Water Resources of the United States
A Data Input Program (MFI) for the U.S. Geological Survey Modular Finite-Difference Ground-Water Flow Model
U.S. Geological Survey Water-Resources Investigations Report 94-468
All three methods of defining arrays are specified through one screen. Figure 3 shows an example array screen in which a constant array is being defined. In that example, the "CONSTANT" option is indicated by an "X." The other two options, "PACKAGE" and "SEPARATE," can be selected by moving the cursor to the desired option and pressing the space bar, as indicated by the Instruction Window. Figure 4 shows the PACKAGE option, and Figure 5 shows the SEPARATE option. Notice that for each option the other data fields change. For PACKAGE and SEPARATE arrays, a constant is specified that is multiplied times each element of the array to make the final value. Thus, the entire array can be rescaled simply by changing the multiplier.
Figure 3.--Array screen defining a CONSTANT array.
Figure 4.--Array screen defining a PACKAGE array.
Figure 5.--Array screen defining a SEPARATE array.
After an array is first designated as a PACKAGE array, MFI activates the spreadsheet program to allow the array elements to be entered. Once a PACKAGE array has been initially defined, its elements can be examined or modified using the spreadsheet program through the same array screen. However, prior to activating the spreadsheet program to edit an existing PACKAGE array, the user is asked if he or she wants to edit the array or leave the values of each element as they are. If the values are to be edited, then the spreadsheet is activated. The choice to leave the array unedited is offered because there may be no need to change these values. That is, the reason for editing the array may have been only for the purpose of changing the array multiplier.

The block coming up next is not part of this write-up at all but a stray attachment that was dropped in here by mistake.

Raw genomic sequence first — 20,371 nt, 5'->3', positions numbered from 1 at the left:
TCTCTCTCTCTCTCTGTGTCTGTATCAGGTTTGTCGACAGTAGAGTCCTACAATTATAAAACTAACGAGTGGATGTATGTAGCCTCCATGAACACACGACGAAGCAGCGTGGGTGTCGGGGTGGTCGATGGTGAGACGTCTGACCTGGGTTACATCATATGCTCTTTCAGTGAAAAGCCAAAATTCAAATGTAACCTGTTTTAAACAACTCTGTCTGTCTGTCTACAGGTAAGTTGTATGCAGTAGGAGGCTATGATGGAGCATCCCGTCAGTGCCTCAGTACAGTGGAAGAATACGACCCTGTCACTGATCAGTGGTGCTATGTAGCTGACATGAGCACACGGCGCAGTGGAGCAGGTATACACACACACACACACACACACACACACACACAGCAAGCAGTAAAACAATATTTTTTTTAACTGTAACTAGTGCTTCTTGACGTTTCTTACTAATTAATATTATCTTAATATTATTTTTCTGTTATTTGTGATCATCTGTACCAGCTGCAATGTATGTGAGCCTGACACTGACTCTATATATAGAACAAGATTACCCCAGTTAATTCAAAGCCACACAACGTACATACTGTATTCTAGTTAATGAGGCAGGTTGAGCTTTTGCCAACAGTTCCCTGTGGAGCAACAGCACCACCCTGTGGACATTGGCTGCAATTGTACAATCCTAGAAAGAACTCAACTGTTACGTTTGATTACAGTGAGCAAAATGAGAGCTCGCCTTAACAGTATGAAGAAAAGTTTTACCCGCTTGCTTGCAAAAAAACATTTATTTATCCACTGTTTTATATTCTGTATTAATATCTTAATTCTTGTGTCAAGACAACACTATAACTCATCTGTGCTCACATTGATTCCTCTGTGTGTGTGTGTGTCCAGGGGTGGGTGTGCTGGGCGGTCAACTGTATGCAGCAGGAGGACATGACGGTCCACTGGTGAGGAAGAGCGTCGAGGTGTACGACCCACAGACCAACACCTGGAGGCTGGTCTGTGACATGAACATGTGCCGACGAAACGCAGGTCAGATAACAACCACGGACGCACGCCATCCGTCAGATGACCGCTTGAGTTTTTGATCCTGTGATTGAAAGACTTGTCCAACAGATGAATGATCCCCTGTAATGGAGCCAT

For SEPARATE arrays, the information that will allow MODFLOW or MODPATH to read the array must be specified. This includes the file name, a format, and a code for which format to use when printing the array after it is read. Remember that MFI does not read SEPARATE arrays, so if there are errors, such as an incorrect format or an invalid file name, they will not be detected by MFI. Such errors will not be detected until MODFLOW or MODPATH is executed.
When a MODPATH array is in a separate file and if that file is first used interactively (rather than as part of an existing dataset), MFI asks if the file will contain only a single array or if the file will contain multiple arrays. If it contains only a single array, then it will be setup as an OPEN/CLOSE file (Pollock, 1994, Appendix A). If the file contains multiple arrays, then it will be setup as an EXTERNAL file (Pollock, 1994, Appendix A). MFI maintains information about each file used, which includes a file type. OPEN/CLOSE files are file type OPEN/CLOSE, and EXTERNAL files are file type DATA. The screen asking whether there will be a single array or multiple arrays in a file only appears when a file is added to the list of files, thus all previous uses of a file must be temporarily ended so the file gets removed from the list of files if there is a need to change a file's type. Then the file can be recreated with a new file type. For example, consider a separate file named por.dat that initially is expected to contain only a single porosity array for MODPATH. It might therefore be given file type OPEN/CLOSE. If the user later decides to incorporate two porosity arrays in por.dat, the file type needs to be changed to DATA. To do this, the prior use of the file must be eliminated. The easiest way to do this is to change the array that was previously read from por.dat to be a constant. Unused files are removed from the list of files only when the Main Menu is entered, so the next step must be to exit the MODPATH Menu. Then the MODPATH Menu can be reentered, and por.dat can be specified as a separate file that will contain multiple arrays.